I would suggest creating a few descriptions of your blog and then submitting both your blog and RSS URLs to the appropriate RSS and blog directories. My firm fast-tracks blog and RSS feed promotion by submitting them to about 90 directories that specialize in this type of media — including Yahoo! and MSN RSS content services.
Both the Blogger.com service and, more extensively, Feedburner.com can be configured to ping the major RSS and blog directories. This means they signal or alert these directories whenever you update posts on your blog in real time. Perhaps most importantly, you get traffïc statistics about your RSS subscribers and readers.
The results of my RSS and blog traffïc research over the last 3 months are amazing! I have been totally blown away by the research. I am excited about RSS and blog usage, despite the good and bad news:
The bad news: According to a White paper on blogging, sponsored in part by Yahoo!, 88% of Internet users don't know what RSS technology is and 96% of Internet users stated they do not use it!
The good news: 27% of Internet users experience RSS feed content on their My Yahoo and MSN web accounts, although they don't realize it! Moreover, 4% of Internet users actively use RSS feeds. This means 31%, or almost one-third (1/3), of Internet users in the U.S. read RSS feeds.
With almost 150 million U.S. Internet users and 600 million net users worldwide, you do the math on the large numbers of people reading RSS feeds even if unwittingly).
More positive stats on RSS and blog usage, according to the Pew Internet & American life project:
- (1) Fully 19% of online Americans ages 18-29 have created blogs
- (2) 11 million American adults say they have created blogs
- (3) 27% of Internet users reported in November that they read blogs
This translates into 32 million American adults who read blogs. This information shows that RSS and blogs are growing technologies for serious Internet business people to adapt into their marketing mix.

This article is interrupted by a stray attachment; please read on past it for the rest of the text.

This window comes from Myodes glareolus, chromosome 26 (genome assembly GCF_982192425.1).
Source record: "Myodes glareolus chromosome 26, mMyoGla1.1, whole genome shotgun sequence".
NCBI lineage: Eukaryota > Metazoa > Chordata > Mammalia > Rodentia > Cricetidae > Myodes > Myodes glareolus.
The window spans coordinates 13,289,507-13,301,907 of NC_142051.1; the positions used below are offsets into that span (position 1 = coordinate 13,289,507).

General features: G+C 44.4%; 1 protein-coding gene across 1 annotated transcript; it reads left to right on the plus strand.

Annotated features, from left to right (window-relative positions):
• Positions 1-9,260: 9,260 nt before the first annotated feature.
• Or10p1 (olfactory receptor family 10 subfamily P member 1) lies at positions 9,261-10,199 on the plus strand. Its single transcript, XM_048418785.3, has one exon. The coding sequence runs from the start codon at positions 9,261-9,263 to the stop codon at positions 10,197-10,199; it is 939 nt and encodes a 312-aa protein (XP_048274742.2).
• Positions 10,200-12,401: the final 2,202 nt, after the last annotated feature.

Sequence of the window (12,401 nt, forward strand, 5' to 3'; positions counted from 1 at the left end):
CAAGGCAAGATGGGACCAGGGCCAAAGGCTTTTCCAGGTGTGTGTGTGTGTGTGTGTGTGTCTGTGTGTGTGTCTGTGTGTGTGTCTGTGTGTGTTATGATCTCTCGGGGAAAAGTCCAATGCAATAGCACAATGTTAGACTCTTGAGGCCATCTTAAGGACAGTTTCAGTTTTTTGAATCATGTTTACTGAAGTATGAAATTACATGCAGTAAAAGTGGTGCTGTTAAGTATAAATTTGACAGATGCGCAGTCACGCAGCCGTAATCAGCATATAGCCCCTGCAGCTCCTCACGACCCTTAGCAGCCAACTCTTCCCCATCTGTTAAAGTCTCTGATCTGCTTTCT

My personal research over three months showed that when I regularly updated my blog sites, burned RSS feeds pinging the major directories increased my traffïc a whopping 25%!
Blogs, RSS feeds, and articles distributed regularly to major host sites and distribution services actually rivaled the traffïc of my highly optimized top-ranking SEO and VRE sites. More importantly, traffïc from blog, RSS, and article-driven traffïc actually made twice as much income in sales and Adsense™ revenue than my traditional SEO sites.
Needless to say, once a skeptic, I am now a big believer in the power of RSS feeds and blogs to boost my bottom-line. I will leave you with a controversial statement from a SEO and Searchpreneur©.
Dr. Jakob Nielsen recently referred to search engines as "the leeches on the Internet." He feels "Search engines extract too much of the Web's value, leaving too little for the websites that actually create the content. Liberation from search dependency is a strategic imperative for both websites and software vendors."
With Yahoo! and MSN soon to enforce email postage, according to a recent article by the New York Times, RSS and blogging may become the best and latest arsenal for small business to continue to survive and thrive in the Internet economy.
About The Author
To stay informed on the latest blogging, RSS, and SEO developments, visit www.searchengineplan.com/blogs/seoblog.htm. Kamau Austin is publisher of www.eInfoNEWS.com and runs www.SearchEnginePlan.com. He is author of Always On Top -- How to Get the Highest Search Engine Ranking for your Website. See more about his strategies at www.AlwaysOnToptheBook.com.
posted by Scott Jones @ 9:42 am